What so intrigues, amazes and astonishes me about this parable is that when Jesus spoke of the priest which would come upon the place where this man who left half dead lie—He spoke of how this man saw this one who lie half dead, and yet instead of stopping to help him, chose to pass by on the other side of the road. Moreover, when Jesus spoke about the Levite who would also come to that place, He spoke of the Levite as not only coming to the place, but actually coming upon the man and looking upon him, and yet still chose to pass by on the other side. It is absolutely necessary that we pay close and careful attention to these realities, for neither the priest, nor the Levite chose to show compassion upon this man, and instead chose to continue in their religious piety, and perhaps even their arrogance, their pride, and their ignorance. It would be a random stranger—a Samaritan in fact—that would come upon this man, look upon him and would have compassion upon him. This is quite interesting for Jews and Samaritans didn’t typically have dealings with each other, for Jews viewed Samaritans as being half-breeds and as not being part of their own lineage and heritage. It would be someone who wasn’t even part of his own race, nor someone who was even religious who would come upon this man and show compassion. It’s quite unique to think about and consider that not only did religion choose not to show compassion on this man, but neither did race choose to show compassion. It’s worth noting that not only were the priest and the Levite religious by nature in that they would have had a ministry at the Temple in Jerusalem, but they were also of the same race as this man who was traveling from Jerusalem to Jericho. Please don’t miss this, for neither race, nor religion caused these two men to show compassion to this man who lie there on the side of the road half naked. Please don’t miss and please don’t lose sight of this absolutely tremendous and astonishing reality, for it brings us face to face with two of the greatest dangers that are present during these times—namely, that there are many who are “religious” who are choosing to pass by on the other side of the road rather than showing compassion on those who are in desperate need. What’s more, is that when speaking of the matter of race we must understand that it is no longer about color, nor is it about ethnicity, but rather it is about being a part of the human race. We all bleed the same blood, and we are all descendants of Adam, and as a direct result we have a direct responsibility to show compassion on those we encounter and interact with on a daily basis. How absolutely tragic and heartbreaking it is to think that neither race, nor religion itself would cause the priest and the Levite to stop and help this man, and one who was not religious by nature, and one who was not even a part of the same race chose to stop and show compassion on him.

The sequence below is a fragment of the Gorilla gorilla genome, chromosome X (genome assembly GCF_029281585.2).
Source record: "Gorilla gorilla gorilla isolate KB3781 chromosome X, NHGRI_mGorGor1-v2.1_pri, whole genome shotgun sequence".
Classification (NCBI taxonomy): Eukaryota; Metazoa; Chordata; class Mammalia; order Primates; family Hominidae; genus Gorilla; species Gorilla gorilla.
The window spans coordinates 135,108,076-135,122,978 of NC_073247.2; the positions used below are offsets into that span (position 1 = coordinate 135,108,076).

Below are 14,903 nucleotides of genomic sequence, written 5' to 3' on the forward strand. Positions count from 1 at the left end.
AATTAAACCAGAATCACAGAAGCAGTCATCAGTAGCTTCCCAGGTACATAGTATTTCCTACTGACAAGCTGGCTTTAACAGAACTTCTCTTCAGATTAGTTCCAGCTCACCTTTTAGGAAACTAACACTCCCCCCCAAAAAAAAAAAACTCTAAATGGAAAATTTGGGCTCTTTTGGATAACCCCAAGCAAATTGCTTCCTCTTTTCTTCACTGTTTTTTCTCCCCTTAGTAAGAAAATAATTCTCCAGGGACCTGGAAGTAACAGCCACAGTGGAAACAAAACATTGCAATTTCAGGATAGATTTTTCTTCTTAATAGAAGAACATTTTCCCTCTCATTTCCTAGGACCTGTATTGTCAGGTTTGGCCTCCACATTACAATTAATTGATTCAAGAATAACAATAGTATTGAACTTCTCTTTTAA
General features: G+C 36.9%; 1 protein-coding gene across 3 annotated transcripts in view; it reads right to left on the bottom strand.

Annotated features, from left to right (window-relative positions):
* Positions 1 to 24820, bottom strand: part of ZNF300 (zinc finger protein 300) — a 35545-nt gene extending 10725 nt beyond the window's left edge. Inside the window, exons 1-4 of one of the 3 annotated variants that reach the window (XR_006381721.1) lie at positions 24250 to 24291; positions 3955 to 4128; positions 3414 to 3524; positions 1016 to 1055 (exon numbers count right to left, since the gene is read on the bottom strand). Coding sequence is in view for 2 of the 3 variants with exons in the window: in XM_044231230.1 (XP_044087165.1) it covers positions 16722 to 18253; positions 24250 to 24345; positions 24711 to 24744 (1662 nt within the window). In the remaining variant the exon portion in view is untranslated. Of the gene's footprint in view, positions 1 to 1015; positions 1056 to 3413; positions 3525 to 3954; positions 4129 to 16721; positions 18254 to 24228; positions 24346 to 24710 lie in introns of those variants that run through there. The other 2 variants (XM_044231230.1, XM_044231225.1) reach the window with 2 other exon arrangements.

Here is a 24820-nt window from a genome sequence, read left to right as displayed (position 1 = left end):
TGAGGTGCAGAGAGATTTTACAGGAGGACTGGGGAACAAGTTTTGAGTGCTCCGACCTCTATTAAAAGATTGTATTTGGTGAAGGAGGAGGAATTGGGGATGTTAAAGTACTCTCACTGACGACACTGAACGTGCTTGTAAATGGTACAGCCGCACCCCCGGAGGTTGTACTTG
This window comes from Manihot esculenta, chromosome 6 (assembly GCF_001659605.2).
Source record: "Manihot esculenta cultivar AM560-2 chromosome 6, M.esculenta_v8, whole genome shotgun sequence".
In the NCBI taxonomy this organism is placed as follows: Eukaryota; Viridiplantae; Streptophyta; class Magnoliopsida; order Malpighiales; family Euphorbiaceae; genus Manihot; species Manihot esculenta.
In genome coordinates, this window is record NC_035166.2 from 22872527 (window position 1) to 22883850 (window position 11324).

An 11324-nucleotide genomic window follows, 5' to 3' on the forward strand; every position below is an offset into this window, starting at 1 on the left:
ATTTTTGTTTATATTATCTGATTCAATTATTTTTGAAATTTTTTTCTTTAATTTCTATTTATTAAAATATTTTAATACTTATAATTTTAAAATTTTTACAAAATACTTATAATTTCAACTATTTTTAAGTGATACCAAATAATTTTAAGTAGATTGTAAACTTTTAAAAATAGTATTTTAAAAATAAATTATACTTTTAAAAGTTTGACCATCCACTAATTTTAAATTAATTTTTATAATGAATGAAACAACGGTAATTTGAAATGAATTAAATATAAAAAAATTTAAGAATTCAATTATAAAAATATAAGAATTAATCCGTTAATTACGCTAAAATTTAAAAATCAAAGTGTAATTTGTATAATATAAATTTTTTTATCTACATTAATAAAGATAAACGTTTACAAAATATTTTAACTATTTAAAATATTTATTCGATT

I fully realize and recognize that while these chapters are entirely genealogical in nature, and while they present us with names of individuals—most whose names we wouldn’t otherwise be aware of—it’s worth noting that each of the names mentioned here not only represented someone that was created in the image and after the likeness of the living God, but each one of these names represented here represents a son, a father, a husband, a brother, a grandfather, and the like who was present within the earth. What’s more, is that the names which are represented here—although most of them are not and would not be well known—are nonetheless directly linked and directly connected to someone who was a direct descendant of Adam and thus created in the image and likeness of God. If there is one thing we must recognize and make note of when reading the words in these chapters is that the author of this book began with Adam—starting at the very beginning with he who was formed from the dust of the ground and who was created in the image and after the likeness of the living God. I am convinced that the author chose to open up and begin this particular narrative in the beginning with Adam, for they wanted to bring their audience face to face with the reality that they were created in the image and after the likeness of the living God. The author who penned the words found within these chapters chose to begin with Adam, for they sought to trace the lineage of the Hebrew people all the way back to the beginning of creation when man was first formed from the dust of the ground. It’s quite interesting and intriguing to think about and consider the fact that even though the author was primarily writing to Hebrew and Jewish descendants of Abraham, they sought to demonstrate the absolutely remarkable reality that we all proceeded forth from Adam who was the very first man who was formed in the image and after the likeness of the living God. The beloved physician began with Jesus the Christ, and chose to trace that line all the way back to Adam whom he referred to as the son of God—that son of God who was born and begotten of the earth. What is quite astounding to think about is that Adam was the son of God born and begotten from the earth, Jesus was and is the eternal Son of God begotten of the Father in heaven, and we as those of faith are sons of God born from Adam, but also born again in Christ. We are indeed sons of God as a direct result of being a descendant of Adam, but we are also sons of God as a direct result of being in Christ, as a direct result of believing in His name, and as a direct result of our being born—not of flesh, nor of the will of man, but of the Spirit. What’s more, is that while we were created in the image and after the likeness of the living God, we are being conformed and transformed into the image and likeness of Jesus the Christ. What would begin with our being created and made in the image and after the likeness of the living and eternal God would eventually transition to a tremendous need for our being transformed and conformed into the image and likeness of Jesus the Christ.